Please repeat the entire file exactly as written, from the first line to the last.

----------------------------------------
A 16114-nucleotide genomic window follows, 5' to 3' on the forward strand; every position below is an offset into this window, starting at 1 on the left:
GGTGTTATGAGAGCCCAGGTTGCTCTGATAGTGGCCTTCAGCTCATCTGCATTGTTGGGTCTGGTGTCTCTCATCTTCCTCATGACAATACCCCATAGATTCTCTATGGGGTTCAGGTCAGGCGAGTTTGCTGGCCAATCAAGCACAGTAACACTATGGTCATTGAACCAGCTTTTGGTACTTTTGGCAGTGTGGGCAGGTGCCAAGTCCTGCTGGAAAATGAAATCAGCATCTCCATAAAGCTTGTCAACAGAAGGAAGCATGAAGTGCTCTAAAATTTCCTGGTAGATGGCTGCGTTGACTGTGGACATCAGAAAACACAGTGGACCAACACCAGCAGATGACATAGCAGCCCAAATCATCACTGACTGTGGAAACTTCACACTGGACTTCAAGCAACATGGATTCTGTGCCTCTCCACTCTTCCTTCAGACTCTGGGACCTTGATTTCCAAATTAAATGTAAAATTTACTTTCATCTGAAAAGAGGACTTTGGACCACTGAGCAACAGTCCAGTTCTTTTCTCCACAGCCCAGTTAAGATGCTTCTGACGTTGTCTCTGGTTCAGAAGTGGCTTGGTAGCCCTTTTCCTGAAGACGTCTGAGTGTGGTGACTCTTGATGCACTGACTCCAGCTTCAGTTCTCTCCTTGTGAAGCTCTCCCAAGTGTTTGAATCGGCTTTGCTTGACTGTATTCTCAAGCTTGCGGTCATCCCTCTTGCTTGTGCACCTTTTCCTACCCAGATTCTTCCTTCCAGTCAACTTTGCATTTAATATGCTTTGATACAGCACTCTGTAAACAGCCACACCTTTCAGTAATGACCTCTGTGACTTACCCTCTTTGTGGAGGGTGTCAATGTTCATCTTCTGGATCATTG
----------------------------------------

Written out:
A 16114-nucleotide genomic window follows, 5' to 3' on the forward strand; every position below is an offset into this window, starting at 1 on the left:
GGTGTTATGAGAGCCCAGGTTGCTCTGATAGTGGCCTTCAGCTCATCTGCATTGTTGGGTCTGGTGTCTCTCATCTTCCTCATGACAATACCCCATAGATTCTCTATGGGGTTCAGGTCAGGCGAGTTTGCTGGCCAATCAAGCACAGTAACACTATGGTCATTGAACCAGCTTTTGGTACTTTTGGCAGTGTGGGCAGGTGCCAAGTCCTGCTGGAAAATGAAATCAGCATCTCCATAAAGCTTGTCAACAGAAGGAAGCATGAAGTGCTCTAAAATTTCCTGGTAGATGGCTGCGTTGACTGTGGACATCAGAAAACACAGTGGACCAACACCAGCAGATGACATAGCAGCCCAAATCATCACTGACTGTGGAAACTTCACACTGGACTTCAAGCAACATGGATTCTGTGCCTCTCCACTCTTCCTTCAGACTCTGGGACCTTGATTTCCAAATTAAATGTAAAATTTACTTTCATCTGAAAAGAGGACTTTGGACCACTGAGCAACAGTCCAGTTCTTTTCTCCACAGCCCAGTTAAGATGCTTCTGACGTTGTCTCTGGTTCAGAAGTGGCTTGGTAGCCCTTTTCCTGAAGACGTCTGAGTGTGGTGACTCTTGATGCACTGACTCCAGCTTCAGTTCTCTCCTTGTGAAGCTCTCCCAAGTGTTTGAATCGGCTTTGCTTGACTGTATTCTCAAGCTTGCGGTCATCCCTCTTGCTTGTGCACCTTTTCCTACCCAGATTCTTCCTTCCAGTCAACTTTGCATTTAATATGCTTTGATACAGCACTCTGTAAACAGCCACACCTTTCAGTAATGACCTCTGTGACTTACCCTCTTTGTGGAGGGTGTCAATGTTCATCTTCTGGATCATTG